Dateline: September 28, 2018
Nelson Lauver, award-winning author of Most UnLikely to Succeed, will be making his way to Athens State University on October 25 thanks to Professor Laura Lynn Kerner, her marketing class, and 2009 Athens State graduate, Mariyana Castleberry. Dyslexia is a cause close to Castleberry’s heart, and the team worked together to organize a fundraiser to bring the dyslexic author to campus while raising awareness for the disorder in the process.
Dyslexia is a disorder that makes it difficult for individuals to learn how to read and/or interpret words, letters, and symbols. Approximately 40 million American adults are dyslexic, but only 2 million know it.
What if you did not know that you were dyslexic until you reached adulthood? What if your child was suffering from dyslexia unbeknownst to either of you? That is how it was for Nelson Lauver, who did not discover that he had been struggling with dyslexia until he was almost 30 years old. He remained functionally illiterate into adulthood, and out of the 104 students in his high school graduating class, he ranked dead last.
In the summer of 1992, Lauver had an encounter that shaped the rest of his life in a way that he could have never imagined. He confided in a complete stranger about his disabilities, something he had always kept secret. The man mentioned the word “dyslexia” and spoke to Lauver for an hour, giving him advice and encouragement. Lauver began a journey of self-improvement to develop his reading and writing abilities. After much time, guidance, and hard work, Lauver finally achieved the literary skills he had previously struggled with and published his first memoir, Most UnLikely to Succeed, in 2011. It was later named “Outstanding Book of the Year” by the Independent Publishers Association.
Today, Nelson Lauver continues to inspire millions of people all over the globe as a public speaker, motivator, and story teller. For Mariyana Castleberry and her 10-year-old dyslexic son, Aiden, he would provide the aid she had been desperately searching for. “The struggles he has had to go through so far to be able to learn have been unsurmountable,” she said. In hopes to find ways to understand and help him, Castleberry read Lauver’s memoir. “It gave me the ability to be able to see through the eyes of a dyslexic person and to understand the struggles from their point of view,” she stated.
Upon discovering that Lauver travels all over the country for public speaking engagements, the idea of having him come to North Alabama was born. Castleberry began creating a plan to bring Lauver to the area, but knew she could not do it alone. She decided that this massive task would be a wonderful real-life project for Professor Kerner’s marketing class.
While completing her Management degree, Castleberry took marketing classes taught by Kerner. Not only did those courses help prepare her for her career, but the mentorship she experienced from Kerner inspired Castleberry and left a lasting impact on her. “I contacted her (Kerner) to see if she had the need for a project, and before I knew it, I found myself presenting it to her class,” she said. The students fully embraced the idea and began planning. Castleberry gave the class the reigns on how to construct the fundraiser, but only asked that they incorporate raising awareness for dyslexia into their plan. Thus, they decided to organize a “Color Fun Run” for dyslexia awareness.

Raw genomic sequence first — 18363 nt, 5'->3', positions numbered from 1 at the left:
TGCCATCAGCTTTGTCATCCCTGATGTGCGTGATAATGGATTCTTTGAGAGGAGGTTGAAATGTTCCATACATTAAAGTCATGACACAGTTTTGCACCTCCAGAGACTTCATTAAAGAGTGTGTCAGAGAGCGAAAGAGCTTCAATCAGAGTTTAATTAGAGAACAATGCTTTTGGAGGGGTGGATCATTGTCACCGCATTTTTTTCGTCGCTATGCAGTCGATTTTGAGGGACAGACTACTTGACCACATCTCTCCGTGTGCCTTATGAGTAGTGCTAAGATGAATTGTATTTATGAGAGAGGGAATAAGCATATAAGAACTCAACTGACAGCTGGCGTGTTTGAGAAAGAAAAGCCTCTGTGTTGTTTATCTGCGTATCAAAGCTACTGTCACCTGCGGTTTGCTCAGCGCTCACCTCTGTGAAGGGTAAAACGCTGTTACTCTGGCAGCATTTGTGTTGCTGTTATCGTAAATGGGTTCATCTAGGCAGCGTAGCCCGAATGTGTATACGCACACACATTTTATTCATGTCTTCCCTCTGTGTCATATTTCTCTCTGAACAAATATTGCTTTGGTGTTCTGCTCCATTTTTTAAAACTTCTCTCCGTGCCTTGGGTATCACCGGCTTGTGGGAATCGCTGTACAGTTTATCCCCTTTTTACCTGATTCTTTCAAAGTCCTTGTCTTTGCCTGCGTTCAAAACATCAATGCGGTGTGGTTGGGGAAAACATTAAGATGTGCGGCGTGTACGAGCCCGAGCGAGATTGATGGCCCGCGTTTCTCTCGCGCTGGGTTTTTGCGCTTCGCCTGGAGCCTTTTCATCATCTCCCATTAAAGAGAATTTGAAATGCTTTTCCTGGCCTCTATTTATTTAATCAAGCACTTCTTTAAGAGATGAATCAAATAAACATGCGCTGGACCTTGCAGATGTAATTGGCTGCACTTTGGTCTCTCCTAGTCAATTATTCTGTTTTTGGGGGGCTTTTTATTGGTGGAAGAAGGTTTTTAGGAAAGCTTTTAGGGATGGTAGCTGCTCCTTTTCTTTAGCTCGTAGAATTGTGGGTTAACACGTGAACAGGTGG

With roughly one month to complete the project, the team built their own GoFundMe and Facebook pages, printed flyers, and even had company sponsors produce T-shirts and banners for the cause. Kerner’s class rapidly spread the word about the event. In the end, approximately 50 people registered to run. Friends, family, educators, and those with dyslexia came to support the cause. “We had volunteers who also came to help. We managed to raise over $2,200 with this effort which was more than anyone had anticipated,” Castleberry said.
The Color Fun Run was a rewarding experience to those who worked so long and hard to bring it to life. “The most remarkable fact to me during this whole experience remains to be that the class the students did this project for had ended weeks before this event ever took pace. They had their new classes, their jobs, their families, and their lives, and yet they stayed committed to this project because they wanted to see it through. …This is how a simple, silly idea managed to bring a bunch of strangers together, united by the same cause, for different reasons and make it a success. I am honored to have been a part of this experience with these remarkable young people,” Castleberry reflected.
On Thursday, October 25 at 6:00 pm, Nelson Lauver will be sharing his knowledge and experiences with dyslexia in an effort to reach out to those affected by the disability and educate those who may be unfamiliar of its signs and symptoms. Following the seminar, Lauver will stay for an extended period of time to hold a book signing. The event will held in the Athens State Ballroom and will be free and open to the public.